Piers Morgan is Clueless About Guns and Violence
Last Sunday it was announced that Piers Morgan's prime-time show on CNN was going to be canceled. The British Morgan had become best known to his new American audience for his anti-gun positions in the wake of the 2012 massacre at Sand Hook Elementary school in Newtown, Connecticut. Indeed, it has been pointed out that Morgan's comments on guns may have contributed to his show's sinking ratings. As a fellow Brit I understand Morgan's bemusement at Americans' fascination with guns. However, Morgan's anti-gun crusade demonstrates not only an understandable anthropological confusion with the U.S., it also highlights a common misunderstanding of America's relationship with violence.
I have lived in the U.S. most of my life and in 2009 gladly became an American citizen. While it is of course for others to judge, I like to think that my understanding of my adopted home has become better with time and travel within the U.S. I have come to understand that Americans (for whatever reason) like mind-numbingly boring sports, have an affinity for family sized portions, possess an admirable sense of optimism as well as a healthy skepticism of government very rarely seen in Europe, and hold onto a perhaps sometimes misplaced faith in American exceptionalism.
However, I am almost resigned to the fact that guns are one of the two cultural pillars of America (the other being the degree of religiosity in the U.S.) that I will never fully understand. I suspect that Morgan may have felt the same way while observing the gun control debate in the wake of the shootings that took place while he was hosting "Piers Morgan Live." To someone who has grown up in a country where the state has banned nearly all private ownership of guns, it is almost beyond belief that after a mass shooting lawmakers wouldn't take swift action, as was seen in the U.K. after the Dunblane massacre in Scotland and in Australia after the Port Arthur shooting. Morgan was a fan of pointing out that the number of gun deaths in the U.S. was far higher than any other developed nation. It is true that the U.S. has far more gun deaths per year than any other developed nation, it is also true that the U.S. has far more per capita assault deaths than almost any other country in the OECD (see graph below).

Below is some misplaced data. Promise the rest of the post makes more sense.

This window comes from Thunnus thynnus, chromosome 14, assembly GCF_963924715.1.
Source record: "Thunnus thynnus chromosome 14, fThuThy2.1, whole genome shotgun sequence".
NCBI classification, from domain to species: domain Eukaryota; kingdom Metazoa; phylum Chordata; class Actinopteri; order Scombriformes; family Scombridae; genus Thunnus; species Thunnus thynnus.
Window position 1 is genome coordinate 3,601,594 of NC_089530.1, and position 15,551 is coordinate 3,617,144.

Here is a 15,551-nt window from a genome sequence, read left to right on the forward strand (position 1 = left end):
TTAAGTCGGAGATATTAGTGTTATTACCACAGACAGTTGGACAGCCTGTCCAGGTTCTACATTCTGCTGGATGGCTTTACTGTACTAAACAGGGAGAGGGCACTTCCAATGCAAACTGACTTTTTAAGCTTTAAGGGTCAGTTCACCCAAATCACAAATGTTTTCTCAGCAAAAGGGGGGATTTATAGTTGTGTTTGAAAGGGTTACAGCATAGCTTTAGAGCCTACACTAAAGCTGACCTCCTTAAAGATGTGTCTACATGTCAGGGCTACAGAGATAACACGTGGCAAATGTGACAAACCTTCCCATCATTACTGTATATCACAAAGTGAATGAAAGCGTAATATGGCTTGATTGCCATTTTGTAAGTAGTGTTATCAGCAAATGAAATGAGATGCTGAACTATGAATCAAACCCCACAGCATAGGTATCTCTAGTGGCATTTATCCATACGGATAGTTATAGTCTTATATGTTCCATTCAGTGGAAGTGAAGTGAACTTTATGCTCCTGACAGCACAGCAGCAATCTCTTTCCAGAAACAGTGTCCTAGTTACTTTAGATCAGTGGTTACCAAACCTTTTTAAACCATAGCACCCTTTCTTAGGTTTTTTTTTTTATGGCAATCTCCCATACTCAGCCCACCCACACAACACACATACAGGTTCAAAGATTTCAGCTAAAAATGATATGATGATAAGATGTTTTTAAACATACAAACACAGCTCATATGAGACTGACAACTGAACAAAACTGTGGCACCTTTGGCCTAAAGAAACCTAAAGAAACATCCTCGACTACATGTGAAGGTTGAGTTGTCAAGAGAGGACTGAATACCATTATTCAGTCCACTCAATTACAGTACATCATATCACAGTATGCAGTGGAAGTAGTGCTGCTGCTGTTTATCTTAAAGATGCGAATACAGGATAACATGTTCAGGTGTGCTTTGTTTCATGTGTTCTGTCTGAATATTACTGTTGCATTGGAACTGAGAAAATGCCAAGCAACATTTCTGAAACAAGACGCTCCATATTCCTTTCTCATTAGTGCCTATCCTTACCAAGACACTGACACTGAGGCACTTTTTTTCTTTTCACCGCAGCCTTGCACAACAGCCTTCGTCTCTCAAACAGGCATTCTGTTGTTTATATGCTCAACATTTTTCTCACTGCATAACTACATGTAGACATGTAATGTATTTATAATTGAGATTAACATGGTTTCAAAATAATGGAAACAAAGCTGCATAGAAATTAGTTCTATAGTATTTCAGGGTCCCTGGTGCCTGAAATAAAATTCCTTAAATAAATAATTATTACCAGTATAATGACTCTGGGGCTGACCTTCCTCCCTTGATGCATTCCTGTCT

Yet despite all of Morgan's talk about gun violence, there are a few facts that he should have discussed. As inconvenient as it might be for Morgan to come to terms with, the U.S. was far more violent than England long before the invention of automatic weapons and the introduction of restrictive gun control legislation on either side of the Atlantic. In 1870, Britain introduced a license that was required for anyone wanting to take firearms off their property, and in 1903 a law was passed requiring a license for guns with short barrels. After the First World War more restrictive gun control legislation was passed. Graph from Eric Monkkonen's Murder in New York City comparing American and English homicide rates from 1900 to 2000, which is featured in Steven Pinker's The Better Angels of Our Nature, is below: